RR: Asia Bibi’s case was the favourite whipping boy of really only one sect: the Barelvis. Admittedly, they’re the overwhelming majority of Sunni Muslims here in Pakistan. Meaning that the weight of their voice is considerable. And the Tehreek Labbaik Pakistan (TLP) has represented them and elevated Mumtaz Qadri [the man who gunned down Salmaan Taseer, the then Governor Punjab, over moves to reform the blasphemy laws] to the level of martyr while building a shrine in his memory. Nevertheless, the unrest following the SC verdict was likely a brief and chaotic attempt to assert Barelvi muscle.

When the PTI took to the helm, it looked as though both the government and the military came together on the same page to prevent the situation from spiralling out of control and creating fresh problems. Thus there was a crackdown against the TLP.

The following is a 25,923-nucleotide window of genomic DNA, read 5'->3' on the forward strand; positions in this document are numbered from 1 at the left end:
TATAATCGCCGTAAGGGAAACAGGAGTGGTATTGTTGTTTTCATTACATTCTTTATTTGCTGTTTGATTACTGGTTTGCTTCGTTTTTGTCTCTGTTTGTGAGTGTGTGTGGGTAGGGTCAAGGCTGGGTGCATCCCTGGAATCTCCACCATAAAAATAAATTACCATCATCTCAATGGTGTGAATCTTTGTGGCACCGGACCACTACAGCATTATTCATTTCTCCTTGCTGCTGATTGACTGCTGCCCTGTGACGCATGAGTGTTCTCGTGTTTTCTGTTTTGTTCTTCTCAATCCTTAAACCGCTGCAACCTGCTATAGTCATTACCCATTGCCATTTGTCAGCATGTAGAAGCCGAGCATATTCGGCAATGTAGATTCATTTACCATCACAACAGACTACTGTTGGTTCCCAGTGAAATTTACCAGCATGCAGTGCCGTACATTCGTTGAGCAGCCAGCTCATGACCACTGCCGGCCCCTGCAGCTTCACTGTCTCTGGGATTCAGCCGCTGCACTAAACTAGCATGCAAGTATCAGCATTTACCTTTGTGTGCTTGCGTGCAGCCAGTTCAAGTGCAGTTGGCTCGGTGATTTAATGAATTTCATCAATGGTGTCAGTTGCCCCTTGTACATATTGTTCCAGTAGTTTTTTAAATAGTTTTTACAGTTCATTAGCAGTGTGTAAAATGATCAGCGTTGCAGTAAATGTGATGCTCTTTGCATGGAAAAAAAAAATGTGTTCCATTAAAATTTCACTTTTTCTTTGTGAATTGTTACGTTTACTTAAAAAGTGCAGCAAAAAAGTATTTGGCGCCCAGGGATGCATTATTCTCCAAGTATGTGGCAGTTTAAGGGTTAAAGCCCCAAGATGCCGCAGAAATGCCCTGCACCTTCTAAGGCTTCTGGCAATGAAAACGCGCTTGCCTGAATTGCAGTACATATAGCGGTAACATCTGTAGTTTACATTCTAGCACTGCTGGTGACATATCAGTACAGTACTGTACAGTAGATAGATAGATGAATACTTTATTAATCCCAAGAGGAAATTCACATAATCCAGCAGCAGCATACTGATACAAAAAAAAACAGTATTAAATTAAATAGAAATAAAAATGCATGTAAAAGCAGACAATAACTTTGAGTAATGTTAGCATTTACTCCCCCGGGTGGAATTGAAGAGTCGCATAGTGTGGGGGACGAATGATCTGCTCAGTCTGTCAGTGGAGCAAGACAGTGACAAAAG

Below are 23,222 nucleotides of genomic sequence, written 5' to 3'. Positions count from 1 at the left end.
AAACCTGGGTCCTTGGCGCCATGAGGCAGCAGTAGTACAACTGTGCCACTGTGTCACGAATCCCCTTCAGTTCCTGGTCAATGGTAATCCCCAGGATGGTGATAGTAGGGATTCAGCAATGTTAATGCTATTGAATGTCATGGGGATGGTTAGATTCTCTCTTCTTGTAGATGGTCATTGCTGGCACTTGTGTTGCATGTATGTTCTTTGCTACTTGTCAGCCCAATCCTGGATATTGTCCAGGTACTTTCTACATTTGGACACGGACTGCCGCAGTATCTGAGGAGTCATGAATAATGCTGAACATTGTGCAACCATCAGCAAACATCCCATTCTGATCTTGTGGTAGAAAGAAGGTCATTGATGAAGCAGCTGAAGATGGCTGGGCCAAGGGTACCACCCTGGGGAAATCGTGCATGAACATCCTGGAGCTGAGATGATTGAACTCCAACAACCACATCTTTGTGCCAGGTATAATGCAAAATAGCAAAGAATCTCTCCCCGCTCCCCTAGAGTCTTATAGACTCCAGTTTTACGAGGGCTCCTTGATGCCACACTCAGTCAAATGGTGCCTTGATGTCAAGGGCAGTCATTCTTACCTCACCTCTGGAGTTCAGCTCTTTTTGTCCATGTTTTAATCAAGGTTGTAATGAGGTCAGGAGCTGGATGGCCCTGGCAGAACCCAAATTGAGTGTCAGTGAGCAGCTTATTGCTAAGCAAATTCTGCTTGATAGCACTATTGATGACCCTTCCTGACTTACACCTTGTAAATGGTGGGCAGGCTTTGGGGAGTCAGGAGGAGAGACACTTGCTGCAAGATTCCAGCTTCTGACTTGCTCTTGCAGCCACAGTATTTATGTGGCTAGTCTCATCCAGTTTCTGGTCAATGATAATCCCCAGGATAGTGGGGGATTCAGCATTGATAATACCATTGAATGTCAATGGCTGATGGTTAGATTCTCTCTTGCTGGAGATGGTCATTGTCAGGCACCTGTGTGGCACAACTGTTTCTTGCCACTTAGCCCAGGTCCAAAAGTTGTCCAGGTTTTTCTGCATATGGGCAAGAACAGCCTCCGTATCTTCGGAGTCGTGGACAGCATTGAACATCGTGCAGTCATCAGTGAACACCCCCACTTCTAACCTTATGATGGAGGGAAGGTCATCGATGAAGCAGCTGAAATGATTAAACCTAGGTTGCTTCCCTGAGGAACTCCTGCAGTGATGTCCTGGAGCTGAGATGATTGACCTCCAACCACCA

Their leaders are still either under house arrest or in jail; and are being asked for guarantees of good behaviour before they are released. I think the wisdom sank in that such unrest had to be quelled. Because the Barelvis are everywhere. Thus the potential threat from such an upsurge is what finally persuaded the authorities to bring the agitators to heel. Having said that, I don’t see that this issue — apart from at a local level — incites the kind of anger and passion that it used to in the religious right as a whole. Yes, there are local incidents and a local maulvi or someone will get in on the act and create a problem. Asia Bibi’s case is a classic example in that respect. It was a local maulvi who, when it was brought to his notice long after the event, suddenly became the main complainant.

That the SC acquitted her twice is a credit to the country’s judiciary. The judges resisted all pressure — obvious or not so obvious — and delivered a fair and outstanding judgement. The TLP clearly had an axe to grind but their views failed to sway the court.

Yes, there was a review petition. But this is very much a legal instrument available to any aggrieved party who feels justice hasn’t been done.